This Spanish thriller follows an investment banker who works on margins to stay one step ahead of the market. He has a big deal brewing that needs his attention and some timely trades, when he encounters a small problem. The car that he is driving to work, with his two children aboard and to be dropped off at school, contains a bomb. He is instructed by a caller on a cell that he needs to raise a few hundred thousand Euro, empty his own personal bank account, and transfer everything to an anonymous account. If not... boom. Oh, and there is a pressure switch on the seat, so don't try to get out and run. The entire film takes place within the setting of the car, with action happening over cell conversations, through window conversations with the bomb squad, lawyers and his wife. The tension is perfect, not overdone, but significant. A nice offering in the genre.
4 stars (out of 5)

Monday, May 30, 2016

Neighbors 2: Sorority Rising

It is clear that a moderately successful Neighbors, based on a conflict between a young couple and their fraternity neighbor would necessarily result in a sequel conflict between same couple and sorority neighbor. So the existence of the film does not surprise or bother me. For a plot, young couple Rogan/Byrne are selling their house and enter a 30 day escrow period. At the same time, a group of college freshmen girls decide to rent the former frat house to start a new sorority. The basic conflict is over whether the girls will cause the new buyers to cancel escrow and opt of the sale. The real story here is what I might refer to as Fake Feminism. The girls suggest that they are demonstrating empowerment and strength by going on their own, against the greek system. Intertwine this with a millennial mentality. So why is it Fake Feminism. The girls portrayed in the film are college freshmen that demonstrate no intelligence. They need to be portrayed as these completely inane women in the first place in order to be able to, for the film, have some upward trajectory. A truly feminist film would not need this starting point. You could start with strong, intelligent 18-year old college freshman that have an idea about their skill set and what is possible in life, and a realistic idea of what can be learned. Then the plot would need to develop to allow them to grow even more. But this is not easy to write. I wondered in the first film if I was just aged out of the target demographic. But for this one, even with some funny moments, it sends a message that is mostly wrong, and probably just offensive. It would be interesting to show this to a group of high school senior girls or college freshmen girls and see what they think about the portrayal.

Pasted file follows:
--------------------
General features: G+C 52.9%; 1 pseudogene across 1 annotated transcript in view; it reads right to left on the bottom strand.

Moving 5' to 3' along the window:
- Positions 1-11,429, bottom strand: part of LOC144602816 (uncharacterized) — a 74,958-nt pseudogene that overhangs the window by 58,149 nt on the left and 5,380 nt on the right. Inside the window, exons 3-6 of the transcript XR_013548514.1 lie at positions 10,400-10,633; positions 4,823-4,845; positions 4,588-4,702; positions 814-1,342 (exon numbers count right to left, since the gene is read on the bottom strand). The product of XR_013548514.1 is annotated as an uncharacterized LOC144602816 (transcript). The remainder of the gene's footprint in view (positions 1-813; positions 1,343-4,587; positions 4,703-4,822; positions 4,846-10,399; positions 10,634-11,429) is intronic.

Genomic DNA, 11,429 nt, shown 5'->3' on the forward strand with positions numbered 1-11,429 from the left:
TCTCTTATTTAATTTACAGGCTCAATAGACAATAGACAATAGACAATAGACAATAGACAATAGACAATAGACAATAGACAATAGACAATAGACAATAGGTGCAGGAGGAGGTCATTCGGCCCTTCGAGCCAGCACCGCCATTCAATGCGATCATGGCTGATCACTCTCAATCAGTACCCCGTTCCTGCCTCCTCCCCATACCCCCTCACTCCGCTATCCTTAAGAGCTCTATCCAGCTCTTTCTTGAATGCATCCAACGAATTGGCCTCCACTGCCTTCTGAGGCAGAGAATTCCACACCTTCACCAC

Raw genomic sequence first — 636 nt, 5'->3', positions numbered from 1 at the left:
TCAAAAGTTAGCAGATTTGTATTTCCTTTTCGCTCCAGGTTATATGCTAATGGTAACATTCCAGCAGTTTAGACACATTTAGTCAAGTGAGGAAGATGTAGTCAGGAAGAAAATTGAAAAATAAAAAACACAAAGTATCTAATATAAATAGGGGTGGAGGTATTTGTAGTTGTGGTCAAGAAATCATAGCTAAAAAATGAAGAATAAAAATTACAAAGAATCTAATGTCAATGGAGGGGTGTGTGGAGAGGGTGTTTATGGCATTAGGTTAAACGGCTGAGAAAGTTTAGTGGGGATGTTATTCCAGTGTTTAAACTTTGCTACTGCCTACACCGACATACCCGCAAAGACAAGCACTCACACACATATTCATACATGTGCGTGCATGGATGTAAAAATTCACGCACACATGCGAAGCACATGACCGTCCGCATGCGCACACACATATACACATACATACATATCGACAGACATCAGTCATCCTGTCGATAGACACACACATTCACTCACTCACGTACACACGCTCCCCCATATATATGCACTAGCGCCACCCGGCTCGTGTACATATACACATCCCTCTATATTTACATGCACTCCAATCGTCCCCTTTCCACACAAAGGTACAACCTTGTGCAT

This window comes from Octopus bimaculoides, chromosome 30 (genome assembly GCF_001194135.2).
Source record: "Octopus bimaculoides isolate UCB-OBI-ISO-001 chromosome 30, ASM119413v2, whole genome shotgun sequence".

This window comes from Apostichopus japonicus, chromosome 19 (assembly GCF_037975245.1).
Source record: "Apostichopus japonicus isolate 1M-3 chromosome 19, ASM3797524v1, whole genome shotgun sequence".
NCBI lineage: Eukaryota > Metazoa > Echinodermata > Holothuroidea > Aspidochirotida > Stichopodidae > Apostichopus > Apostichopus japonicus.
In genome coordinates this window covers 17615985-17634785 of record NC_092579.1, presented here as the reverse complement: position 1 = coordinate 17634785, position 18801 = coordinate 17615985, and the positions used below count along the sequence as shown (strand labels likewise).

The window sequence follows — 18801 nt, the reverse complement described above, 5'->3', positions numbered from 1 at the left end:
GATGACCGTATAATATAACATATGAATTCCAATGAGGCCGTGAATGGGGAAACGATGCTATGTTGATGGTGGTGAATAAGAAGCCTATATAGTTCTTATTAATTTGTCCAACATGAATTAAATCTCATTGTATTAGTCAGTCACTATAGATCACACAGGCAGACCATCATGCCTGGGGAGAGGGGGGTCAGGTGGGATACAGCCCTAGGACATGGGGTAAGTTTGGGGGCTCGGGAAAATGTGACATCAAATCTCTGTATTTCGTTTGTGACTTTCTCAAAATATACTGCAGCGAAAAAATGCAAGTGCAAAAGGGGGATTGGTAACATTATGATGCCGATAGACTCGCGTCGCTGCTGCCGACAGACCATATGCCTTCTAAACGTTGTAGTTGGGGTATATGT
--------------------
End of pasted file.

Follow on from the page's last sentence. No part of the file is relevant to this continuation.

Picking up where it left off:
Normally, the only way to get one star is if I walk out of a film, but in this case the message has earned
1 star (out of 5)